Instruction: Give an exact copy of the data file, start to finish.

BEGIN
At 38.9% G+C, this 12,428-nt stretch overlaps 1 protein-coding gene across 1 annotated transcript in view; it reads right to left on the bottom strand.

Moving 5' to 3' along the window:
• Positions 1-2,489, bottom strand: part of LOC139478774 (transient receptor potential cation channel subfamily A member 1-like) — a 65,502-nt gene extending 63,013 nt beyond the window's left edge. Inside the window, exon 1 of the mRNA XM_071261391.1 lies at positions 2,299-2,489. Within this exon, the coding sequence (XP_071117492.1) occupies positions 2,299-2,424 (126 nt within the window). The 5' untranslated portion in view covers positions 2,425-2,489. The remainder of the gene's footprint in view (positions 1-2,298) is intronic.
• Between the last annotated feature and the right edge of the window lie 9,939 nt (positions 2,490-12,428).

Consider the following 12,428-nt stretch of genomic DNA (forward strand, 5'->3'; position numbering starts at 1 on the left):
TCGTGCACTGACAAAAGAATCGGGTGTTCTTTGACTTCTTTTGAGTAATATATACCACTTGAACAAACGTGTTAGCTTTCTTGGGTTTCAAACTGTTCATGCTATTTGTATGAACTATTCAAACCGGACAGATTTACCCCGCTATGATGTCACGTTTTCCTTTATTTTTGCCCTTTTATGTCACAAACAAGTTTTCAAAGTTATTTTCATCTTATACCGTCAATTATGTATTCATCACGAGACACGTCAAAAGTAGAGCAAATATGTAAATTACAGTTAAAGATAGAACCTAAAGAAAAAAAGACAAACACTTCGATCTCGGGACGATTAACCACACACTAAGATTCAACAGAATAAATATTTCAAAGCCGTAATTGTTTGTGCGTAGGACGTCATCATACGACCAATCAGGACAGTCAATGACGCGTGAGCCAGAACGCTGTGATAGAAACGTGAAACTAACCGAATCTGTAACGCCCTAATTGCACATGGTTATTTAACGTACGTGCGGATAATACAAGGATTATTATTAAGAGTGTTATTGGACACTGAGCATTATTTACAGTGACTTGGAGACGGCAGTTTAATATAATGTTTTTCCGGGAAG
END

At 38.9% G+C, this 12,428-nt stretch overlaps 1 protein-coding gene across 1 annotated transcript in view; it reads right to left on the bottom strand.

Moving 5' to 3' along the window:
• Positions 1-2,489, bottom strand: part of LOC139478774 (transient receptor potential cation channel subfamily A member 1-like) — a 65,502-nt gene extending 63,013 nt beyond the window's left edge. Inside the window, exon 1 of the mRNA XM_071261391.1 lies at positions 2,299-2,489. Within this exon, the coding sequence (XP_071117492.1) occupies positions 2,299-2,424 (126 nt within the window). The 5' untranslated portion in view covers positions 2,425-2,489. The remainder of the gene's footprint in view (positions 1-2,298) is intronic.
• Between the last annotated feature and the right edge of the window lie 9,939 nt (positions 2,490-12,428).

Consider the following 12,428-nt stretch of genomic DNA (forward strand, 5'->3'; position numbering starts at 1 on the left):
TCGTGCACTGACAAAAGAATCGGGTGTTCTTTGACTTCTTTTGAGTAATATATACCACTTGAACAAACGTGTTAGCTTTCTTGGGTTTCAAACTGTTCATGCTATTTGTATGAACTATTCAAACCGGACAGATTTACCCCGCTATGATGTCACGTTTTCCTTTATTTTTGCCCTTTTATGTCACAAACAAGTTTTCAAAGTTATTTTCATCTTATACCGTCAATTATGTATTCATCACGAGACACGTCAAAAGTAGAGCAAATATGTAAATTACAGTTAAAGATAGAACCTAAAGAAAAAAAGACAAACACTTCGATCTCGGGACGATTAACCACACACTAAGATTCAACAGAATAAATATTTCAAAGCCGTAATTGTTTGTGCGTAGGACGTCATCATACGACCAATCAGGACAGTCAATGACGCGTGAGCCAGAACGCTGTGATAGAAACGTGAAACTAACCGAATCTGTAACGCCCTAATTGCACATGGTTATTTAACGTACGTGCGGATAATACAAGGATTATTATTAAGAGTGTTATTGGACACTGAGCATTATTTACAGTGACTTGGAGACGGCAGTTTAATATAATGTTTTTCCGGGAAG